Minnesota coach Jerry Kill is expected to return to work later this afternoon, and he has the full support of his boss and university.
Kill, who has epilepsy, suffered a seizure right before halftime of the Gophers' game against Western Illinois on Saturday. He was taken to a local hospital as a precaution but was back home later that afternoon. It was the third game-day epileptic episode for Kill since he became Minnesota coach in 2011.
The latest incident prompted many to wonder whether Kill could or should go on as head coach. But the Gophers view things as business as usual, and athletic director Norwood Teague put to rest any notions of change while meeting with some local media on Monday morning.
"Jerry is our coach," Teague said. "We are 100 percent behind him. I am 100 percent behind him."
Kill's medical condition has no doubt caused some disruptions on game days, but Teague said Kill's job is "so much more than just Saturday," pointing to the positive way he manages all other aspects of the program.
"We deal with it, and we move on," Teague said. "If I felt like it was affecting things, it would be different."
Both of Kill's coordinators, Tracy Claeys and Matt Limegrover, have come to his defense. Minnesota went on to beat Western Illinois 29-12 after briefly trailing in the third quarter.
"He has epilepsy, and he’s made that very clear, and he hasn’t run from it or hid from it,” Limegrover told the Minneapolis Star-Tribune. “I think when people say that and write that, they’re basically saying, ‘Hey, it’s too bad. You people with epilepsy, don’t shoot for your dreams, don’t push and try and have goals because it makes me uncomfortable to see when something happens.’ I mean, I’m shaking over here because I think it’s so ignorant.”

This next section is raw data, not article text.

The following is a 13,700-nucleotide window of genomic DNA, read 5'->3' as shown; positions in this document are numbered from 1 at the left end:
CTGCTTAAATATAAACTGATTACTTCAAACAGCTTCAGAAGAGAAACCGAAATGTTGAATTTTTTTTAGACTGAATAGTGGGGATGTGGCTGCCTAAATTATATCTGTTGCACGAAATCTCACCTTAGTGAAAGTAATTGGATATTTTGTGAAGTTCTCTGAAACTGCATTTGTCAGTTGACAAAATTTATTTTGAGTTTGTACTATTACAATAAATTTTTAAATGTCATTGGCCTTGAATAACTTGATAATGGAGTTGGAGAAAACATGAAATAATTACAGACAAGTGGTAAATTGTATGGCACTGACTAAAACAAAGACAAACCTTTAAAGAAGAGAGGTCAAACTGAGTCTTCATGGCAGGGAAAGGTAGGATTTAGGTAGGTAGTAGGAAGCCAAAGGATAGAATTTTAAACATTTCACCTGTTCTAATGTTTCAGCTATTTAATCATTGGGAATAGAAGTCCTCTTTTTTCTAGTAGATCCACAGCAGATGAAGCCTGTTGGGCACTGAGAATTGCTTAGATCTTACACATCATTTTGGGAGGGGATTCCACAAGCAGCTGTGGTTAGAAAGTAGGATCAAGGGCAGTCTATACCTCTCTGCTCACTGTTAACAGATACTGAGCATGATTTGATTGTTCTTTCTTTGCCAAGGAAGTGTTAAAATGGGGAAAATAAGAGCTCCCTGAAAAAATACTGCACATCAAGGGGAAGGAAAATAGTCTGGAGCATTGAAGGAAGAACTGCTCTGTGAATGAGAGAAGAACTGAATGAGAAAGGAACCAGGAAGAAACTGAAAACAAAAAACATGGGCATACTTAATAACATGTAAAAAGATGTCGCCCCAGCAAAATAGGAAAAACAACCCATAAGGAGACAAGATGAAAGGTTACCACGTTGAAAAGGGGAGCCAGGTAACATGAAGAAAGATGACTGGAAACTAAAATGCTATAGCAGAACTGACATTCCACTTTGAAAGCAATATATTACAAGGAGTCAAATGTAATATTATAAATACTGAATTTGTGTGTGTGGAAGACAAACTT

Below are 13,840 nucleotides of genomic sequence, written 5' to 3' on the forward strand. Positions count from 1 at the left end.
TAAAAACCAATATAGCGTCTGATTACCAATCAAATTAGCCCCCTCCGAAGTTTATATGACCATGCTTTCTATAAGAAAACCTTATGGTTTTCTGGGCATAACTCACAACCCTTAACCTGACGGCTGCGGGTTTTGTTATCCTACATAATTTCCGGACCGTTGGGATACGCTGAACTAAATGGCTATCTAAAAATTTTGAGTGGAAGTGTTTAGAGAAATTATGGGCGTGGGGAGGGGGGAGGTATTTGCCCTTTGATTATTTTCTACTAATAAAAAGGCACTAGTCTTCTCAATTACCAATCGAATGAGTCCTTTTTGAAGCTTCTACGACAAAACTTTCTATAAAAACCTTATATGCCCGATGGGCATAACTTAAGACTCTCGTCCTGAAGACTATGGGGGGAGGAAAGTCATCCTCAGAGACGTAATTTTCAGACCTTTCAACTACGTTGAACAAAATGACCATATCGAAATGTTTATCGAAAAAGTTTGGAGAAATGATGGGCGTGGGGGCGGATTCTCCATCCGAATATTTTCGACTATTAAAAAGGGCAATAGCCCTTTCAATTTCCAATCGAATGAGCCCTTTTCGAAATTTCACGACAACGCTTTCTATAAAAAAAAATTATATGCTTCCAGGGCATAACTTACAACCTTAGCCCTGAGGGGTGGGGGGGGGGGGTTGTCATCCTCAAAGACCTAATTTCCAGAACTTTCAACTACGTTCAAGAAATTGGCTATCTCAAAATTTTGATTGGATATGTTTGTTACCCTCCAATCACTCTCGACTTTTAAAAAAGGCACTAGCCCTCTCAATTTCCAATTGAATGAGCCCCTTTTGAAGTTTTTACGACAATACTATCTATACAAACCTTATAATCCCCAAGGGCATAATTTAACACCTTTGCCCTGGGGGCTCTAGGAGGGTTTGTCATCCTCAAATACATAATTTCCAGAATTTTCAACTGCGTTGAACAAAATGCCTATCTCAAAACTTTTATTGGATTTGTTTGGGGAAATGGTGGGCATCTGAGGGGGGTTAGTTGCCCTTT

Kill spent the offseason working with doctors to find ways to control the seizures and said this summer that he needed to make sure they didn't happen again during games.
"I've always said, if it was something that I felt like I was cheating the university or wasn't able to do my job, then I certainly wouldn't cheat anybody," Kill told ESPN.com in August. "I've never done that in my life, and wouldn't. Through the eight years of having Stage 4 kidney cancer and being epileptic, I missed maybe five days of work. I'd say that's pretty good. Maybe I've been a little foggy at times at a couple of them, but I've been there."
Teague expressed confidence that Kill can make it work.
“I have full faith that we can move forward with the program,” he said. "I just trust that we’re going to keep battling through it, and he is going to keep looking at it in an intensive way with his physicians.”